Both in India and abroad, the appeal of laughter yoga is that it issues from elsewhere. In India, that elsewhere is the distant past. In the United States, that elsewhere is both another place and another time. It is “cutting edge 21st century science…written 3,000 years ago,” as one of Gendry’s marketing papers describes. These papers, which include color-coded flow charts and footnoted theoretical exegesis, tellingly mash up spiritual and scientific terms. Quotes from the Proverbs and descriptions of meditation appear alongside claims regarding laughter’s impact on serotonin release, cardiac vagal tone, and neuropeptides.

In this, laughter yoga is not unlike some of the other “ancient secrets” that Americans have embraced as the path to health. For example, American food and beverage companies have recently discovered the anti-inflammatory and antiseptic properties of turmeric. It’s their newest “old world” discovery, like ancient grains and coconut water, which, to the amusement, and in some cases consternation (pineapple-flavored coconut water?) of Indian Americans like me, now retails alongside apple juice in the average grocery store. Like other diasporic Indians, I sometimes find it annoying that the turmeric latte, or “golden milk,” has become an international “superfood du jour.” The contours of this annoyance oscillate between feelings of nonrecognition (like having your good idea noticed belatedly), misrecognition (like having your name mispronounced), appropriation (like you’ve been plagiarized), and injustice (like you’ve overpaid), coupled with the grudging acknowledgement that I don’t own turmeric by virtue of my Indianness.

In the case of both golden milk and yoga, what matters is that they are Indian and not, that they have both roots and routes. And with yoga, its ancient history matters. But its American history matters, too.

A century ago, one percent of all South Asian Americans were working as yogis. As historian Philip Deslippe writes, “In a time with only a few thousand South Asians in the United States, it did not take much for an Indian immigrant of reasonable savvy and intelligence to convince eager audiences that he was an adept yogi or divinely-ordained swami.” In Oklahoma in the 1920s, two such immigrant swamis, Wassan Singh, who called himself “Hindu Hatha Yogi,” and Deva Ram Sukul, a journalist who reinvented himself as “Eminent Brahmin Philosopher and Master of Yoga,” got close enough to the Governor to cause a political scandal and public panic about “the specter of ‘Yogism.’”

Singh and Sukul were selling just what Americans wanted to buy: the wisdom of the other. They were able to profit off the American love of enterprise and “add on” spirituality by becoming entrepreneurs of the self. It is a story as old as they come, but with a twist. What has always made America great is its ability to embrace the outside world, to welcome in the different, and to assimilate knowledge from elsewhere into its body politic. On the flip side: Sometimes the wide-eyed Americans, like the 1920s Oklahomans eager to embrace the teachings of the mystic East, end up looking like patsies.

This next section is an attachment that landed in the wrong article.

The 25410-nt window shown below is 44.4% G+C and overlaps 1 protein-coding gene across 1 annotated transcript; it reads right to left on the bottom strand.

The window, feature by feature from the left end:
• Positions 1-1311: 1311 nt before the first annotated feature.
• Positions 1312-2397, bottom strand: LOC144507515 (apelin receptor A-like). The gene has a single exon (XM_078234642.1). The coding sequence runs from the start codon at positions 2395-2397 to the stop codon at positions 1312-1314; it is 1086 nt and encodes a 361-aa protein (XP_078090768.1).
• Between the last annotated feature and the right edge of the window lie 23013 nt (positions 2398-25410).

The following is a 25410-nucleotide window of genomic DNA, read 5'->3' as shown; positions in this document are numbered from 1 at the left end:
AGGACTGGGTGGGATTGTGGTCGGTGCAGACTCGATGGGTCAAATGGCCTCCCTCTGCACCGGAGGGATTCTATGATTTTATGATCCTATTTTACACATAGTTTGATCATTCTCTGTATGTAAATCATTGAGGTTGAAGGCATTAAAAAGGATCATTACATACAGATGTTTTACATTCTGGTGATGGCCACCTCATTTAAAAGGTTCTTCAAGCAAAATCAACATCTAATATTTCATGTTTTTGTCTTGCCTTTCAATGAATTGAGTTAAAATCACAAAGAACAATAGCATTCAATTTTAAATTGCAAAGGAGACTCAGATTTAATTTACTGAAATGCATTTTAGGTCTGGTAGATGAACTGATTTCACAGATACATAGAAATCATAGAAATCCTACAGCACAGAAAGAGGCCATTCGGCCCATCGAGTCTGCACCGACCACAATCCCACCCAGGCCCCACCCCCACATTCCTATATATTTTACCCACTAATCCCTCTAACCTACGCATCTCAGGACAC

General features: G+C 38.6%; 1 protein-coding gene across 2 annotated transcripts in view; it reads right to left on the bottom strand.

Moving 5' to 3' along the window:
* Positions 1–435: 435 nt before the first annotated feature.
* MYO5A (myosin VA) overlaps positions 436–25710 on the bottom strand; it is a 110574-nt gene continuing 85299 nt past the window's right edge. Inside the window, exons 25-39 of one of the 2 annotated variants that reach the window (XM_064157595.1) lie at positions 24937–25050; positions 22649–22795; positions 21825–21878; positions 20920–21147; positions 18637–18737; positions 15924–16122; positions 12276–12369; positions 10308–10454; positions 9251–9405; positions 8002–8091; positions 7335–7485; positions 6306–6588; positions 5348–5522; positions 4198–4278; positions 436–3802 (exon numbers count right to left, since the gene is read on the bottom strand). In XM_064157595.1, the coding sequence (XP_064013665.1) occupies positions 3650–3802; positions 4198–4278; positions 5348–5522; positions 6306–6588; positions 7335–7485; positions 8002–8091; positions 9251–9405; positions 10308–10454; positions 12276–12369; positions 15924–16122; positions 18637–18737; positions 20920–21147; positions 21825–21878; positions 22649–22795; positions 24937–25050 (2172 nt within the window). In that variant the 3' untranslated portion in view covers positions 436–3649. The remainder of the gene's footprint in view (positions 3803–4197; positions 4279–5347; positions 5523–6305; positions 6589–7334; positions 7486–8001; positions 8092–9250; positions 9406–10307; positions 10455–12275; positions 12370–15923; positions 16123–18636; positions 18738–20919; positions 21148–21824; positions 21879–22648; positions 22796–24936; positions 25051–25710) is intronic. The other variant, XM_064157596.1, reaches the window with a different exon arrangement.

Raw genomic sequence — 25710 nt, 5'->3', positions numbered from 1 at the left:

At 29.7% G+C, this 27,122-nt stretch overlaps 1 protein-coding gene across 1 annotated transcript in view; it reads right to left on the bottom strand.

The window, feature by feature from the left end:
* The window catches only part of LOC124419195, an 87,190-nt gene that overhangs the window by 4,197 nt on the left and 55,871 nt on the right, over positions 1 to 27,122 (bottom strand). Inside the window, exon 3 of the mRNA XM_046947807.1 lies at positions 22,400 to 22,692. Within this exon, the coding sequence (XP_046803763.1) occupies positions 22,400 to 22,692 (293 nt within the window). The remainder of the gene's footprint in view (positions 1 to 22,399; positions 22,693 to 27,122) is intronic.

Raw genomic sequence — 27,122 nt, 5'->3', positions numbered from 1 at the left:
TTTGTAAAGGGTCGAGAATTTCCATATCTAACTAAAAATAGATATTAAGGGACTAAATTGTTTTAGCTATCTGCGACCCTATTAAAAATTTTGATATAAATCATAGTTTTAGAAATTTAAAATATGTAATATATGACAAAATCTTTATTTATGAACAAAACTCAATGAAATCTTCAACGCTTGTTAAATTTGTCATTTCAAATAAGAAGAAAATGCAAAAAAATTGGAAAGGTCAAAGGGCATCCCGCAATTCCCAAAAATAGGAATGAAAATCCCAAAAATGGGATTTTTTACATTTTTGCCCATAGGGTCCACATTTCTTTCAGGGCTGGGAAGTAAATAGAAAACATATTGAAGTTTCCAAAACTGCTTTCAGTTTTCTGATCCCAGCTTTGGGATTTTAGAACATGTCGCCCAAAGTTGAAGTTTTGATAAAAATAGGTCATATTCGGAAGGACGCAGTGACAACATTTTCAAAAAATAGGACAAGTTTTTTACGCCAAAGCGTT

But better patsies than pirates. Better curiosity and genuine interest than suspicion and mistrust. The double-edged history of yoga in America persists today in the ways that yoga is both widely practiced around the country and still seen by some as a threat to so-called American values. There are currently “yoga bans” in schools in states including California, Georgia, and Alabama, due to worries that yoga promotes “a non-Christian belief system” and “Eastern religions.” This contemporary example of American xenophobia puts the issue of yoga’s Indianness into sharper relief, and even though laughter yoga is not the specific target of these bans, it returns us to the questions with which I began. What is my relationship, as an Indian American, to the “kooky lunatics” laughing together on Laguna Beach? Do I have one?

Well, no, I don’t. And yes, I do. The messy, worldly, absurd laughing club, with its promise of spiritual renewal and improved health, is a perfect emblem of the American immigrant’s impossible, beautiful dream. The dream that if I, immigrant to America, put on a brave, smiling face, breathe deeply, think positive thoughts, and channel my internal resources, I will be able to meet any structural or institutional obstacle this country sends my way. The dream that if I, child of immigrants, perform as an American, then one day I will be recognized as one.

We all have choices to make when faced with unfamiliar practices and knowledge. Recoil in fear. Ignore as other. Reject outright. Or, we can embrace what there is to be learned without taking it over. Laughter yoga is practiced in the space between being and becoming, the space between who we are and who we wish to be. This, too, is a lesson of the laughing club: that there is always room for others to laugh among us, if only we would let them, if only we would liberate our fully human selves.


Send A Letter To the Editors

    Please tell us your thoughts. Include your name and daytime phone number, and a link to the article you’re responding to. We may edit your letter for length and clarity and publish it on our site.

    (Optional) Attach an image to your letter. Jpeg, PNG or GIF accepted, 1MB maximum.